Browsing by Author "Abdelrahman Gad"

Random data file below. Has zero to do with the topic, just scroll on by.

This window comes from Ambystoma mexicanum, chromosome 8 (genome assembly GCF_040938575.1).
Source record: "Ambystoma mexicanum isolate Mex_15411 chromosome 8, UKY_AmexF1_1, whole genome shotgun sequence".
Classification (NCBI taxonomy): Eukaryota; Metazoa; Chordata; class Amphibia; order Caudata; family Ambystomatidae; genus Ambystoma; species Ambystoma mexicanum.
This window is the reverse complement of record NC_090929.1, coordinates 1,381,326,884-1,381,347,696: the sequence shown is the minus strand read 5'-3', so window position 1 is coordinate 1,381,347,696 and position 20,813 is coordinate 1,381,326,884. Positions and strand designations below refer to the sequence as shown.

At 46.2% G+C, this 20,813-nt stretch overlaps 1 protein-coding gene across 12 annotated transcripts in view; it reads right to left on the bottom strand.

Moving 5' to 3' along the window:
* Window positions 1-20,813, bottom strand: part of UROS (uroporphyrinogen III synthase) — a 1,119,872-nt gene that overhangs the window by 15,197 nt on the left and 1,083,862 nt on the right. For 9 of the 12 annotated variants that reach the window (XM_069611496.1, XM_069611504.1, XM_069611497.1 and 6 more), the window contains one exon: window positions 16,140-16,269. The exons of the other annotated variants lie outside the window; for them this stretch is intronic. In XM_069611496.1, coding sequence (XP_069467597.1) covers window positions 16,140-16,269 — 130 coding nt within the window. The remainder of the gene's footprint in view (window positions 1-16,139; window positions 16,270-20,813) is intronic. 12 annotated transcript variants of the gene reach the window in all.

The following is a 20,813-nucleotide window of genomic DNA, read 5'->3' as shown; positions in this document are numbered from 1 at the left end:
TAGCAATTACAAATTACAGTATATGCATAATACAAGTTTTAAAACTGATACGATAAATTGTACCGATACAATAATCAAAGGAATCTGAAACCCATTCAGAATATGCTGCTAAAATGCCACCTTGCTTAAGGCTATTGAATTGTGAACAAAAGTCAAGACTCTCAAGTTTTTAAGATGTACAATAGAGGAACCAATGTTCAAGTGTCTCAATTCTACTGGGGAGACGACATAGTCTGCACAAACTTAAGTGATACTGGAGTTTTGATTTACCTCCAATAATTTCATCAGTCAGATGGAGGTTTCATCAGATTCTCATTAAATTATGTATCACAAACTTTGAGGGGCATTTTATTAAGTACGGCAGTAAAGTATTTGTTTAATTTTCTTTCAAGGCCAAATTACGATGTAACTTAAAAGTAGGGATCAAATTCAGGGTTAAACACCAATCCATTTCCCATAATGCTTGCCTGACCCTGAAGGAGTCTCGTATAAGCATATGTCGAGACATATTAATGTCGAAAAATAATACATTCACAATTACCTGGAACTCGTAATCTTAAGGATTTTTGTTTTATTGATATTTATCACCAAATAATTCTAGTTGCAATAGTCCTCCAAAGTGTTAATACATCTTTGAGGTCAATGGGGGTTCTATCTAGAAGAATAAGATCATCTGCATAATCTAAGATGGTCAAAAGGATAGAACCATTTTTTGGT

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- ItemAwareness and preparedness of healthcare workers against the first wave of the COVID19 pandemic: A cross-sectional survey across 57 countries(2021) Huy Nguyen; R. Matthew Chico; Huan Vuong; Hosam Waleed Shaikhkhalil; Uyen Vuong; Ahmad Taysir Atieh Qarawi; Shamael Thabit Mohammed Alhady; Vuong Nguyen; Truong Le; Mai Luu; Shyam Prakash Dumre; Atsuko Imoto; Peter N. Lee; Tam Dao; Sze Jia Ng; Mohammad Rashidul Hashan; Mitsuaki Matsui; Duc Nguyen; Sedighe Karimzadeh; Nut Koonrungsesomboon; Chris Smith; Sharon Cox; Kazuhiko Moji; Kenji Hirayama; Linh Le; Kirellos Said Abbas; Dung Tran; Tareq Mohammed Ali AL-Ahdal; Emmanuel Oluwadare Balogun; Duy Nguyen; Mennatullah Mohamed Eltaras; Trang Huynh; Hue Nguyen; Khue Bui; Abdelrahman Gad; Gehad Mohamed Tawfik; Kazumi Kubota; Minh Nguyen; Dmytro Pavlenko; Trang Vu; Vu Le; Yen Tran; Xuan Nguyen; Trang Luong; Vinh Dong; Akash Sharma; Dat Vu; Mohammed Soliman; Jeza Abdul Aziz; Jaffer Shah; Hung Pham; Yap Siang Jee; Phuong Dang; Quynh Tran; Giang Hoang; Vy Huynh; Thi Nguyen; Nacir Dhouibi; Truc Phan; Vincent Duru; Nam Nguyen; Sherief GhozyBackground: Since the COVID-19 pandemic began, there have been concerns related to the preparedness of healthcare workers (HCWs). This study aimed to describe the level of awareness and preparedness of hospital HCWs at the time of the first wave. Methods: This multinational, multicenter, cross-sectional survey was conducted among hospital HCWs from February to May 2020. We used a hierarchical logistic regression multivariate analysis to adjust the influence of variables based on awareness and preparedness. We then used association rule mining to identify relationships between HCW confidence in handling suspected COVID-19 patients and prior COVID-19 case-management training. Results: We surveyed 24,653 HCWs from 371 hospitals across 57 countries and received 17,302 responses from 70.2% HCWs overall. The median COVID-19 preparedness score was 11.0 (interquartile range [IQR] = 6.0–14.0) and the median awareness score was 29.6 (IQR = 26.6–32.6). HCWs at COVID-19 designated facilities with previous outbreak experience, or HCWs who were trained for dealing with the SARS-CoV-2 outbreak, had significantly higher levels of preparedness and awareness (p<0.001). Association rule mining suggests that nurses and doctors who had a ’ great extent of confidence’ in handling suspected COVID-19 patients had participated in COVID-19 training courses. Male participants (mean difference = 0.34; 95% CI = 0.22, 0.46; p<0.001) and nurses (mean difference = 0.67; 95% CI = 0.53, 0.81; p<0.001) had higher preparedness scores compared to women participants and doctors. Interpretation: There was an unsurprising high level of awareness and preparedness among HCWs who participated in COVID-19 training courses. However, disparity existed along the lines of gender and type of HCW. It is unknown whether the difference in COVID-19 preparedness that we detected early in the pandemic may have translated into a disproportionate SARSCoV-2 burden of disease by gender or HCW type.